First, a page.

DAST may be a little better at exercising application functionality in a live environment, but the likelihood of such an API-specific use case existing out of the box is low. Some DAST tools allow for scripting and customizing specific tests, but you’d have to spend effort and resources writing and testing custom scripts. Also, testing authentication and authorization are well known to be difficult using DAST.
It’s challenging to scale the detection of business logic attacks in code. Code reviews by humans can find them, but automated tools are limited. How can modern applications protect themselves in production?
Traceable: Machine Learning for Cloud-Native Architecture
API-driven development is a new world with new risks. This new environment contains threats that most current tools can’t detect.
Traceable AI can detect complex business logic attacks in runtime environments and stop them. This detection is possible by building a comprehensive map of the application’s business logic. We call this your “Application DNA.” It’s a model of your application’s unique characteristics: the data, microservices, and execution flow.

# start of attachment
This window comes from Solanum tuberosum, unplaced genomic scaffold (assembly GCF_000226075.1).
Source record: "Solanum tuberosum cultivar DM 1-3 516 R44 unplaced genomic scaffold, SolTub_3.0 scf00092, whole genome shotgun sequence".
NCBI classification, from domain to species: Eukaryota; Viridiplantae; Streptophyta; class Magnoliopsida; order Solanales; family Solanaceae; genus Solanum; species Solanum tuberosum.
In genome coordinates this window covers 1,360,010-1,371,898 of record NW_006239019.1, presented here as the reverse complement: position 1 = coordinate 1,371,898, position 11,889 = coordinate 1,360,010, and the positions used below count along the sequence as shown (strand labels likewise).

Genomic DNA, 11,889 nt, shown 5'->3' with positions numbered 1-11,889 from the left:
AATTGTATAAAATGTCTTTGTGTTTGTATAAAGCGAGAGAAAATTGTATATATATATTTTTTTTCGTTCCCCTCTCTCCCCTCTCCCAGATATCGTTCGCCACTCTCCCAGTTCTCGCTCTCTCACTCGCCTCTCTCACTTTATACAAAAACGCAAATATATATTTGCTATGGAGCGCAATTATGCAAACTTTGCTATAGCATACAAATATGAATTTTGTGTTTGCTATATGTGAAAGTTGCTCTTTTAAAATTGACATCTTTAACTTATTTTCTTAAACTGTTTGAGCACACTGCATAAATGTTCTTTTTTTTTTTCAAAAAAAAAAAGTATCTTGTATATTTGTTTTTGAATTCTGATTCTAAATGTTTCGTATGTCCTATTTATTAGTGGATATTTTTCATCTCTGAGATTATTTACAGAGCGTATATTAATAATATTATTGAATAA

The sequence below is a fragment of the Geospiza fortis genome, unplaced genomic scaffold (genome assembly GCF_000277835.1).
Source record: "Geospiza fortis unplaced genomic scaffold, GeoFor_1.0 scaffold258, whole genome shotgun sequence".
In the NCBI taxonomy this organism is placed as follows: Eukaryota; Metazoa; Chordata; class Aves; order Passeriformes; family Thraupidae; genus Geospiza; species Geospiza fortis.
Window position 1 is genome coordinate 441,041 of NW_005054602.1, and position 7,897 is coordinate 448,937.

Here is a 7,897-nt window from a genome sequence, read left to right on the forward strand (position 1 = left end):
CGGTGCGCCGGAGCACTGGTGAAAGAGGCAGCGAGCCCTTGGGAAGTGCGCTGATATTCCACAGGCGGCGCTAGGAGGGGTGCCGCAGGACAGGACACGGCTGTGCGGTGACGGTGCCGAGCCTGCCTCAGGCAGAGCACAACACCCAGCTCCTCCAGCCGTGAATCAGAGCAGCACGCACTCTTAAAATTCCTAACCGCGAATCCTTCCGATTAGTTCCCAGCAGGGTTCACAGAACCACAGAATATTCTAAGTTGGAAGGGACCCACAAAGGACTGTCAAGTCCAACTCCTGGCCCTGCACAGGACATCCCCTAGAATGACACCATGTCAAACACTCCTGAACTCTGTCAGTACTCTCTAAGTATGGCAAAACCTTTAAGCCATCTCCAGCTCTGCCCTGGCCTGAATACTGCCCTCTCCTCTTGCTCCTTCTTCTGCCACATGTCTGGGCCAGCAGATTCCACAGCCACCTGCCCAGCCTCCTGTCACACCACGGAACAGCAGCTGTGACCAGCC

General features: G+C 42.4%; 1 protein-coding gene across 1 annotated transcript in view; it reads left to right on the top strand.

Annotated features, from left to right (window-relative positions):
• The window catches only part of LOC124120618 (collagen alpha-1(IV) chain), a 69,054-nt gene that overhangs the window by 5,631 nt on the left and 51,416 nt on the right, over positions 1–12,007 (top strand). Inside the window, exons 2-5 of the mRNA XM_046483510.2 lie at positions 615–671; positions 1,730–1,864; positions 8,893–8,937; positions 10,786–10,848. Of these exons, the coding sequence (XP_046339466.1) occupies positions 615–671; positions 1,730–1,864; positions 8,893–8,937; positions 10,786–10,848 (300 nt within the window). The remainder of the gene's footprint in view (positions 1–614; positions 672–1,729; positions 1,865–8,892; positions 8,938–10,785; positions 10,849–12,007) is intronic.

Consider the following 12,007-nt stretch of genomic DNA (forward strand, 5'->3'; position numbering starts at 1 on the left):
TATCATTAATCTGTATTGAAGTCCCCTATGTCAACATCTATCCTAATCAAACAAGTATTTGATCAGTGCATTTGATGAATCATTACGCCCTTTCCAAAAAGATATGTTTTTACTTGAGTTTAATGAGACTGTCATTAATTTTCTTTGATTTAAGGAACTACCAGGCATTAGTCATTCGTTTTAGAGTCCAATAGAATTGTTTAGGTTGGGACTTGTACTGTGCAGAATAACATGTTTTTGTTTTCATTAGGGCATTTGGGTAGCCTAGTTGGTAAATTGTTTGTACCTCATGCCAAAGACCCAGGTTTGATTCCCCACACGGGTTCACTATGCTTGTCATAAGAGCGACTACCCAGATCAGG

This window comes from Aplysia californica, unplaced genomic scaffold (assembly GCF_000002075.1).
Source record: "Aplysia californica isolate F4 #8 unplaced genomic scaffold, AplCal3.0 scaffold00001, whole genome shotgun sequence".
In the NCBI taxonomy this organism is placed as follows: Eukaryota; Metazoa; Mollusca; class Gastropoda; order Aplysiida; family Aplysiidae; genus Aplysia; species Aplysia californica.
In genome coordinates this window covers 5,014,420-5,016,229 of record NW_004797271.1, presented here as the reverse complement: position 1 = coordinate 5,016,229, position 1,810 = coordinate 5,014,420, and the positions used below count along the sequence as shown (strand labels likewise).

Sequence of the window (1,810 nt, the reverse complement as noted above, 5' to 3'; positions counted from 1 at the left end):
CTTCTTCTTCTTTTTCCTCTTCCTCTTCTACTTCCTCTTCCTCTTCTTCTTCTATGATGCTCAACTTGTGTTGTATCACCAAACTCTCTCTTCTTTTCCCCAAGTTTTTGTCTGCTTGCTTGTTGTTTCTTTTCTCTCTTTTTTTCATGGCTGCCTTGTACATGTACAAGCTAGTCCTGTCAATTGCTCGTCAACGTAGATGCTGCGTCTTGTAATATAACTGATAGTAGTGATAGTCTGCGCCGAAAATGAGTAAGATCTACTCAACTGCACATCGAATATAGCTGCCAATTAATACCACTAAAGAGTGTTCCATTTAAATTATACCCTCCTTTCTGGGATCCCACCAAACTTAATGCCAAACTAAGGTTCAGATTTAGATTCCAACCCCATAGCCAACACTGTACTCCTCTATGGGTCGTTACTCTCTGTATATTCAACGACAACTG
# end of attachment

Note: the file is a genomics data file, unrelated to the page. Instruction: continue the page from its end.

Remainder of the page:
Machine learning can take this DNA picture and respond to abnormal behavior that could signify an attack. For example, it knows when someone is trying to use BOLA to steal data or change a user’s cart’s contents. It stops these attacks in realtime and reports them.
SecOps keeps the production environment safe. Traceable should be in the arsenal of every SecOps group. It keeps the production environment safe and then shows you exactly which microservices your developers should update to fix the vulnerabilities it sees in the wild.
Putting these capabilities together further strengthens your DevSecOps program to cover both “left” and “right” sides.
Check out a demo of Traceable in action (we recorded it so you can rewatch it over and over. We know you’ll want to).